[0093] In one configuration, the apparatus 300 for wireless communication includes means for performing the methods and processes as described in relation to FIGs. 6-12. In one aspect, the aforementioned means may be the processor(s) 304 in which the invention resides from FIG. 3 configured to perform the functions recited by the aforementioned means. In another aspect, the aforementioned means may be a circuit or any apparatus configured to perform the functions recited by the aforementioned means.

[0094] Of course, in the above examples, the circuitry included in the processor 304 is merely provided as an example, and other means for carrying out the described functions may be included within various aspects of the present disclosure, including but not limited to the instructions stored in the computer-readable storage medium 306, or any other suitable apparatus or means described in any one of the FIGs. 1-4, 6, and/or 8 and utilizing, for example, the processes and/or algorithms described herein in relation to FIGs. 11 and/or 12.

[0095] Several aspects of a wireless communication network have been presented with reference to an exemplary implementation. As those skilled in the art will readily appreciate, various aspects described throughout this disclosure may be extended to other telecommunication systems, network architectures and communication standards.

[0096] By way of example, various aspects may be implemented within other systems defined by 3GPP, such as Long-Term Evolution (LTE), the Evolved Packet System (EPS), the Universal Mobile Telecommunication System (UMTS), and/or the Global System for Mobile (GSM). Various aspects may also be extended to systems defined by the 3rd Generation Partnership Project 2 (3GPP2), such as CDMA2000 and/or Evolution-Data Optimized (EV-DO). Other examples may be implemented within systems employing IEEE 802.11 (Wi-Fi), IEEE 802.16 (WiMAX), IEEE 802.20, UltraWideband (UWB), Bluetooth, and/or other suitable systems. The actual telecommunication standard, network architecture, and/or communication standard employed will depend on the specific application and the overall design constraints imposed on the system.

[0097] Within the present disclosure, the word “exemplary” is used to mean “serving as an example, instance, or illustration.” Any implementation or aspect described herein as “exemplary” is not necessarily to be construed as preferred or advantageous over other aspects of the disclosure. Likewise, the term “aspects” does not require that all aspects of the disclosure include the discussed feature, advantage or mode of operation. The term “coupled” is used herein to refer to the direct or indirect coupling between two objects. For example, if object A physically touches object B, and object B touches object C, then objects A and C may still be considered coupled to one another—even if they do not directly physically touch each other. For instance, a first object may be coupled to a second object even though the first object is never directly physically in contact with the second object. The terms “circuit” and “circuitry” are used broadly, and intended to include both hardware implementations of electrical devices and conductors that, when connected and configured, enable the performance of the functions described in the present disclosure, without limitation as to the type of electronic circuits, as well as software implementations of information and instructions that, when executed by a processor, enable the performance of the functions described in the present disclosure.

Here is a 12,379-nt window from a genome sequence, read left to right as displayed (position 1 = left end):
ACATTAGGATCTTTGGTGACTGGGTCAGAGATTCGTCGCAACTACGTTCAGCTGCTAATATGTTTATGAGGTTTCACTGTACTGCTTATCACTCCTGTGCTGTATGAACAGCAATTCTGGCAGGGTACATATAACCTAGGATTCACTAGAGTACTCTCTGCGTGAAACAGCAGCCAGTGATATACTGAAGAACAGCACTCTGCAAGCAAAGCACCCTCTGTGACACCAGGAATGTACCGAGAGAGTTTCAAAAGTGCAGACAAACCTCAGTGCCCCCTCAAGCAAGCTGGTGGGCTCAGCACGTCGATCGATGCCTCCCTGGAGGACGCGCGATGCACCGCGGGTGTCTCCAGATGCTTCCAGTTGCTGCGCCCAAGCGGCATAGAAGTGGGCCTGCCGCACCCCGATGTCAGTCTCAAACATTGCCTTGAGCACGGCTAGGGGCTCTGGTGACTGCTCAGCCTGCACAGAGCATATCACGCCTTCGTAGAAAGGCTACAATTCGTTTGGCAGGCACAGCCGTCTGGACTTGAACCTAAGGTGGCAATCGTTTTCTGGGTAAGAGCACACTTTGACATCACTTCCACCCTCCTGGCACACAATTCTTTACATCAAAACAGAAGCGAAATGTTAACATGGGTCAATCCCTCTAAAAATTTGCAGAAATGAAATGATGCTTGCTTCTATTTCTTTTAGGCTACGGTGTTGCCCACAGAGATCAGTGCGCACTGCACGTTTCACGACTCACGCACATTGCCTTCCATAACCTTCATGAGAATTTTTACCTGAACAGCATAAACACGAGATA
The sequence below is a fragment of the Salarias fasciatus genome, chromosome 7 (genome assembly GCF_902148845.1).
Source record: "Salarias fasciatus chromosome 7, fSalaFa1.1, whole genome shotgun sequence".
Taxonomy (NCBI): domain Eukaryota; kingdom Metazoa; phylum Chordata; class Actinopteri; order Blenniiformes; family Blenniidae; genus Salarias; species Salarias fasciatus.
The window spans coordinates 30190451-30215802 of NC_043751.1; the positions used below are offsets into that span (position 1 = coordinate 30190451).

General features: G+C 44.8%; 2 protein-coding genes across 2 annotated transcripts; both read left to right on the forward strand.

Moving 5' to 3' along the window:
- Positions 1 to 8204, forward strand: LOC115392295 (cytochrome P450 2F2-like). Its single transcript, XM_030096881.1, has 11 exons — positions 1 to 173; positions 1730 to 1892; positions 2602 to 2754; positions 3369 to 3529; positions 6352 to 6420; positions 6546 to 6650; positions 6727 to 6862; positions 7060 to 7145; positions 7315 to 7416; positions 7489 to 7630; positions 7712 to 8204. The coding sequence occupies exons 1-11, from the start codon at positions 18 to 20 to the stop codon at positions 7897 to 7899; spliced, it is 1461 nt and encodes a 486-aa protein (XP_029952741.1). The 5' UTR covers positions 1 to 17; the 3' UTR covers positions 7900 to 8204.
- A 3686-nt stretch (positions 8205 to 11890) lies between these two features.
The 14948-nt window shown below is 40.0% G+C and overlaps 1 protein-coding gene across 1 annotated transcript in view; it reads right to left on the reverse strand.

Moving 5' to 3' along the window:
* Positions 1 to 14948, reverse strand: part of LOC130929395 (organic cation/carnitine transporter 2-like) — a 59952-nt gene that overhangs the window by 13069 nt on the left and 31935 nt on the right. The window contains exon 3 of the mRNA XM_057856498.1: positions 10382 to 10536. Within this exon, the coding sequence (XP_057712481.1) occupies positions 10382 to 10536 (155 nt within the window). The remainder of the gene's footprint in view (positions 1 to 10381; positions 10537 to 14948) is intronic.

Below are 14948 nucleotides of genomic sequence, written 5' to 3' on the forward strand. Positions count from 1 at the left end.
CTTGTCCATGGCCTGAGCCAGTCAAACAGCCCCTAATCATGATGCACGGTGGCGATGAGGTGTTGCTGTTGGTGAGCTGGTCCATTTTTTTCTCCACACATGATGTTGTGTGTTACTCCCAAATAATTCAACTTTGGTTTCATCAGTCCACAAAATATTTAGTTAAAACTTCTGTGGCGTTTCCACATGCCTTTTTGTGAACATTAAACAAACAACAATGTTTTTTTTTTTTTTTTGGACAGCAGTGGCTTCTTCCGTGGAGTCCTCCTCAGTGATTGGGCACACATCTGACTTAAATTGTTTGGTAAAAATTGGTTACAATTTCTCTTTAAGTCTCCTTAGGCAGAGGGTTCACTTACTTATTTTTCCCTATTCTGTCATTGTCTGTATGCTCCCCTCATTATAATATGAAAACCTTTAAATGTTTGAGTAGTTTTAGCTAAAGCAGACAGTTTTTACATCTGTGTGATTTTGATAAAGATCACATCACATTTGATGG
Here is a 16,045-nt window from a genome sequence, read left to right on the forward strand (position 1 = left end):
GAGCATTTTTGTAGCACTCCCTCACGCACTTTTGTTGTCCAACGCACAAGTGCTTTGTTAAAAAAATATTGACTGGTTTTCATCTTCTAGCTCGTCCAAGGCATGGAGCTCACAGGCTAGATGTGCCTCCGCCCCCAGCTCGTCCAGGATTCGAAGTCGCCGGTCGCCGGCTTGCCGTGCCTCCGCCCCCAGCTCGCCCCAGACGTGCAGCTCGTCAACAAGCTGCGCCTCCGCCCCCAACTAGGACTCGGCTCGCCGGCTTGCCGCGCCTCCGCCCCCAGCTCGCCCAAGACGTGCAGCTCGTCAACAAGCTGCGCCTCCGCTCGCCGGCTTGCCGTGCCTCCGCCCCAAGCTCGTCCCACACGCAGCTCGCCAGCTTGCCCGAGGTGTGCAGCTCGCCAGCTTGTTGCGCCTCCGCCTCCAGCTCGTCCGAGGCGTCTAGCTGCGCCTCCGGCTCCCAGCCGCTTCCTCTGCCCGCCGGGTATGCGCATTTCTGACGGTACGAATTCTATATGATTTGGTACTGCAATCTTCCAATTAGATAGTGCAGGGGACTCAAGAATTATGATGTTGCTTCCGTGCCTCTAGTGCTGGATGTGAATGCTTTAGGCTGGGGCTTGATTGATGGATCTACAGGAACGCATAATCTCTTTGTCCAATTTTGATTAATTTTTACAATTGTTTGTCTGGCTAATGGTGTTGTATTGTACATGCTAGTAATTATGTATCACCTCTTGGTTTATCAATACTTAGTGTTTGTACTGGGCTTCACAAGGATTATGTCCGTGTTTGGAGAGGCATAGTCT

[0098] One or more of the components, steps, features and/or functions illustrated in FIGs. 1-11 may be rearranged and/or combined into a single component, step, feature or function or embodied in several components, steps, or functions. Additional elements, components, steps, and/or functions may also be added without departing from novel features disclosed herein. The apparatus, devices, and/or components illustrated in FIGs. 1-11 may be configured to perform one or more of the methods, features, or steps described herein. The novel algorithms described herein may also be efficiently implemented in software and/or embedded in hardware.

[0099] It is to be understood that the specific order or hierarchy of steps in the methods disclosed is an illustration of exemplary processes. Based upon design preferences, it is understood that the specific order or hierarchy of steps in the methods may be rearranged. The accompanying method claims present elements of the various steps in a sample order, and are not meant to be limited to the specific order or hierarchy presented unless specifically recited therein.